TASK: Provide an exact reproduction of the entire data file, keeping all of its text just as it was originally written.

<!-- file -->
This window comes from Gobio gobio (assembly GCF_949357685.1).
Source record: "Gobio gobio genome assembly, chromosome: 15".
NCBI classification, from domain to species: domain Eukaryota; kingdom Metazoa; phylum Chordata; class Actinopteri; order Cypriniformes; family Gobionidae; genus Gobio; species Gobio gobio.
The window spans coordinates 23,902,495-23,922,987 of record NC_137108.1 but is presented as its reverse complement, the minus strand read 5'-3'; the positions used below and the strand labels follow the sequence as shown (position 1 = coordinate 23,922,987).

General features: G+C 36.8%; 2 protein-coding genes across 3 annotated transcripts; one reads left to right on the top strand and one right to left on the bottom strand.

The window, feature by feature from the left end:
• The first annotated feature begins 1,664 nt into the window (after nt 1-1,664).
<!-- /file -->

This window comes from Gobio gobio (assembly GCF_949357685.1).
Source record: "Gobio gobio genome assembly, chromosome: 15".
NCBI classification, from domain to species: domain Eukaryota; kingdom Metazoa; phylum Chordata; class Actinopteri; order Cypriniformes; family Gobionidae; genus Gobio; species Gobio gobio.
The window spans coordinates 23,902,495-23,922,987 of record NC_137108.1 but is presented as its reverse complement, the minus strand read 5'-3'; the positions used below and the strand labels follow the sequence as shown (position 1 = coordinate 23,922,987).

General features: G+C 36.8%; 2 protein-coding genes across 3 annotated transcripts; one reads left to right on the top strand and one right to left on the bottom strand.

The window, feature by feature from the left end:
• The first annotated feature begins 1,664 nt into the window (after nt 1-1,664).